Aces on Bridge — Daily Columns

The Aces on Bridge: Wednesday, May 30th, 2012

Who saves his country, saves himself, saves all things, and all things saved do bless him! Who lets his country die, lets all things die, dies himself ignobly, and all things dying curse him!

Benjamin Hill

South North
East-West ♠ Q 7 5 2
 10 2
 A J 10 6 3
♣ A K
West East
♠ 4
 Q J 8 7
 9 7 2
♣ Q J 10 7 3
♠ 9 8 6 3
 K Q 8 5
♣ 9 6 5 2
♠ A K J 10
 A K 9 6 5 3
♣ 8 4
South West North East
1 Pass 2 Pass
2♠ Pass 3♠ Pass
4 Pass 4 NT Pass
5♣ Pass 5 NT Pass
6 Pass 6♠ All pass


In six spades, after winning the club queen in dummy, you should cash the trump ace. If trumps are 5-0, you will need the hearts to be 3-2 on most layouts. As a result you will cash the heart ace and king and ruff a heart with the trump queen before returning to hand with a trump to play on hearts. All you will lose is a trump.

When both opponents follow to the first round of trump, it would be a mistake to draw a second round. If you do, you no longer have the entries to establish the hearts when both majors are 4-1.

So, cash the heart ace, then lead a low heart to the next trick. If instead you try to cash the heart king, East will ruff and the contract will fail. (When East returns a trump, you cannot then ruff two hearts and draw East’s last trump, so you will have to concede a heart trick to West.)

But when you correctly play a low heart at trick three, what can the defense do? You can win a minor-suit shift and return to hand with a trump to ruff a low heart with dummy’s queen. Then, since there will still be a trump remaining in dummy, you can draw the remaining trump ending in hand and follow by running the hearts. You will make four trumps, four hearts, a heart ruff and the three minor-suit winners.

Anyone who responded one spade for fear of losing the spade fit should go to the back of the class. It works far better to respond two diamonds, bidding long suits before short ones, then if necessary introducing the spades over a two-heart rebid. By making the two-over-one response, you set up a forcing auction and describe your hand more accurately.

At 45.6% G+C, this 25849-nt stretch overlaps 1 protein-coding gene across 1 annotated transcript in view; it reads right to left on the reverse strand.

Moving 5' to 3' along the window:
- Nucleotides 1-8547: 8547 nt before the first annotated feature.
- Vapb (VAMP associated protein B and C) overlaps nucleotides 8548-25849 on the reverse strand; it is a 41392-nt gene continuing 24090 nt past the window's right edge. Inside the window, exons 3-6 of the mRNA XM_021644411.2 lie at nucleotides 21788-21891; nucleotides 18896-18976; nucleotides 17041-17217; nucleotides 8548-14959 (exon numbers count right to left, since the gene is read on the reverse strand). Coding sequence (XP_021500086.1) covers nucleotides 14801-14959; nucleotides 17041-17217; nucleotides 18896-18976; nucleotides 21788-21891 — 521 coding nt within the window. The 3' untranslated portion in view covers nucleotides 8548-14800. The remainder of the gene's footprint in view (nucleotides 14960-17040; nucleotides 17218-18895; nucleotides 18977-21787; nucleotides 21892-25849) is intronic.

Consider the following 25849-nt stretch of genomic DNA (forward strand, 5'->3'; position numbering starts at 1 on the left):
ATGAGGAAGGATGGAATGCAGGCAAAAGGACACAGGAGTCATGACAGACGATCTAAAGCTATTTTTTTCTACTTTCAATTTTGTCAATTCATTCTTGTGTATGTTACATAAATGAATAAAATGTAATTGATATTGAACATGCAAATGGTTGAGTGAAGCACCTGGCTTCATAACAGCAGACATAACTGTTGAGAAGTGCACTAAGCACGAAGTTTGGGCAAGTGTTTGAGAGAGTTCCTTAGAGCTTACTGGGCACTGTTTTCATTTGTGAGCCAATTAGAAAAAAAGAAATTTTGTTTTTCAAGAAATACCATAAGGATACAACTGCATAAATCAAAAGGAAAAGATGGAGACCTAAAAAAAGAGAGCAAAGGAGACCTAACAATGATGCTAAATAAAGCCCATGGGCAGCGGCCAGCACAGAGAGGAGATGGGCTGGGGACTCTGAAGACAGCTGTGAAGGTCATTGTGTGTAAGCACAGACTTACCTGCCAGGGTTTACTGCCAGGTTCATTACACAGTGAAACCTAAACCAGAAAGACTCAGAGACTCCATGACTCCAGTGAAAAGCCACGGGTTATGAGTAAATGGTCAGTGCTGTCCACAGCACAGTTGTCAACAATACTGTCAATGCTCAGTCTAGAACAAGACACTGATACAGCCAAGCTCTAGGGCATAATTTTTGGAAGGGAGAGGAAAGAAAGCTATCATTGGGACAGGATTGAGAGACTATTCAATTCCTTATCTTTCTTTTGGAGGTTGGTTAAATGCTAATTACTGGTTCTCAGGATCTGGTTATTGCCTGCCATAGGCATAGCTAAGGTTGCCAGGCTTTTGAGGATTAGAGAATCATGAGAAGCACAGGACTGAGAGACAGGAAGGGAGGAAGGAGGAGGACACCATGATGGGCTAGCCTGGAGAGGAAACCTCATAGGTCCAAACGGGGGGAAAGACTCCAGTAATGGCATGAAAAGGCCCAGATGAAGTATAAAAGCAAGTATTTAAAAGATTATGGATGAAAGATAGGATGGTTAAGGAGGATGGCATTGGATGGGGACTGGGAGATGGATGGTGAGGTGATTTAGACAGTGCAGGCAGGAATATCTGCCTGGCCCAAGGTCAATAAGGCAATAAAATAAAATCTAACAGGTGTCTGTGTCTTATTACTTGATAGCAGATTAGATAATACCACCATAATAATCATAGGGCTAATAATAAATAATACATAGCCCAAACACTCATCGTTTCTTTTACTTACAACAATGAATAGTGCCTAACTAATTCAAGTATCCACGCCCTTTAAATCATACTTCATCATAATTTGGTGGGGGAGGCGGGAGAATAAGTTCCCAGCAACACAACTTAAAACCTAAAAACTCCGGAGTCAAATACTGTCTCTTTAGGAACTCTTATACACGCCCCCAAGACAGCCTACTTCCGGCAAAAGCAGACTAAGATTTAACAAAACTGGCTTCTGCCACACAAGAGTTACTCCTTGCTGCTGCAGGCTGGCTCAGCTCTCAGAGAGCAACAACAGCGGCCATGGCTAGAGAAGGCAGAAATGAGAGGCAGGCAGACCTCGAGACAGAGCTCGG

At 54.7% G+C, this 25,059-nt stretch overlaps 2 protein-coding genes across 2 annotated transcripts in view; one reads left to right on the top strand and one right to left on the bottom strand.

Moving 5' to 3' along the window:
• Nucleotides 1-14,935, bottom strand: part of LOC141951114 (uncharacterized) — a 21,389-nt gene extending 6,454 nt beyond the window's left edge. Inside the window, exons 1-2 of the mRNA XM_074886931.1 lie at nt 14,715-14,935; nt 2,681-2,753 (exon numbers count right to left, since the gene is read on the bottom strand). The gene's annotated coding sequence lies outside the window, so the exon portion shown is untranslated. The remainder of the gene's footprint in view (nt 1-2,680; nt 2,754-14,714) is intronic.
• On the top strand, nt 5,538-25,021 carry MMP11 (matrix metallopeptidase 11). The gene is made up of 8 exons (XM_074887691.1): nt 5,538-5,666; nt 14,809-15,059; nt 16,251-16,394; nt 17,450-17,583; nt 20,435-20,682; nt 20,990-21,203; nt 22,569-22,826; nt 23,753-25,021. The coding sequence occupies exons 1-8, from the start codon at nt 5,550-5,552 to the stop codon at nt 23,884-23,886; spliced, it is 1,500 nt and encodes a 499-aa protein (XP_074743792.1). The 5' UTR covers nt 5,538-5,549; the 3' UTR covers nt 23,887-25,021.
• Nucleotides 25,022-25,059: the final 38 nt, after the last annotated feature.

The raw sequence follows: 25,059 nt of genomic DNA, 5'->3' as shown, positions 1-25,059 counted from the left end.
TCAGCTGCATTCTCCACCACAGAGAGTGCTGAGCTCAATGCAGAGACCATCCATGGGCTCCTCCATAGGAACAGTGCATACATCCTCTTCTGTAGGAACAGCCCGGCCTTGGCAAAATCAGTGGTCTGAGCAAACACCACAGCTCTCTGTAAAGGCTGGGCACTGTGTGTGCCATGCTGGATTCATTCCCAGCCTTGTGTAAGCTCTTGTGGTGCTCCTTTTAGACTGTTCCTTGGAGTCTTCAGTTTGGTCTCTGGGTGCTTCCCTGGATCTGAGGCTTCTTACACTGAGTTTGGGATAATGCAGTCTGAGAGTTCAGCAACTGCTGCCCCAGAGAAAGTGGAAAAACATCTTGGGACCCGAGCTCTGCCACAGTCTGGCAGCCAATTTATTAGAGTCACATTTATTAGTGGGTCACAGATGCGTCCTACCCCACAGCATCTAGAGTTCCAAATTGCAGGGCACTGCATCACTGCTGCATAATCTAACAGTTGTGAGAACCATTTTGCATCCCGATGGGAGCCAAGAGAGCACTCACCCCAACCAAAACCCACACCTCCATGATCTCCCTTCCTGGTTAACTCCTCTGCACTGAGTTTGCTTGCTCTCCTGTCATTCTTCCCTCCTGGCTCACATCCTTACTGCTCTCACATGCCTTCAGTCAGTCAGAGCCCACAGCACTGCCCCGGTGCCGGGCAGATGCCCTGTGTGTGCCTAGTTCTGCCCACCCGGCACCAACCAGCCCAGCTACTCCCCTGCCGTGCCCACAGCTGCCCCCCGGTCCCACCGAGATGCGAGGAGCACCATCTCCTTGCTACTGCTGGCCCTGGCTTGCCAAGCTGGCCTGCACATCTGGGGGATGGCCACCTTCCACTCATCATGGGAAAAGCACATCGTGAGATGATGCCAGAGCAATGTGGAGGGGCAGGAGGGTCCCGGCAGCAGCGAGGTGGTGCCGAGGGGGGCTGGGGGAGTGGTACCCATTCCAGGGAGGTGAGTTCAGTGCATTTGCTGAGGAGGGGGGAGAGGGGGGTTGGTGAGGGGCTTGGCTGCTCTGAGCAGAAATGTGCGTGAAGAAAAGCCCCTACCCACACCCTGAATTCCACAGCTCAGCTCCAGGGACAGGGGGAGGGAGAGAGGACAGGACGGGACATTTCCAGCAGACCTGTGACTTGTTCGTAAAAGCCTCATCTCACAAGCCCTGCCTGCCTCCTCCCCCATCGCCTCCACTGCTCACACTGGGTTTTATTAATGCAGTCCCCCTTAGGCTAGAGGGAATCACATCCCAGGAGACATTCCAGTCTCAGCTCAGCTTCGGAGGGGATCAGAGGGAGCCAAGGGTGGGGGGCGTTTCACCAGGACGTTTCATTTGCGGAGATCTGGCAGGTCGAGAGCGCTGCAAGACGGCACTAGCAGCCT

♠ Q 7 5 2
 10 2
 A J 10 6 3
♣ A K
South West North East
1 Pass

For details of Bobby Wolff’s autobiography, The Lone Wolff, contact If you would like to contact Bobby Wolff, please leave a comment at this blog. Reproduced with permission of United Feature Syndicate, Inc., Copyright 2012. If you are interested in reprinting The Aces on Bridge column, contact


David WarheitJune 13th, 2012 at 10:48 am

If hearts are 5-0 and east has all 5, you must go down. If west has all 5, however, there is a glimmer of hope. Declarer must lead a heart at trick 2 and hope that if east is void of hearts and has exactly 3 spades, that he will ruff in. If he does, declarer can draw trump in just 2 leads and then ruff 2 hearts in dummy, ruffing back to his hand each time to make his contract. If east doesn’t ruff the first heart, oh, well. So, although there’s only a 2% chance that east is void in hearts, reduced to 1% that he has exactly 3 spades and reduced to ?% that he will ruff in, it costs you nothing to lead a heart toward your hand at trick 2.

bobby wolffJune 13th, 2012 at 3:59 pm

Hi David,

Thanks for your excellent, no, even better than that, analysis. If there becomes a demand, or even a small clamor for perfection, there is no doubt in my choice for whom the bell tolls.

You possess a rare talent for leaving nothing to the imagination in clearing up loose ends, as well as covering the details.

Thanks always for your considerable effort to educate all who aspire to the same heights you do.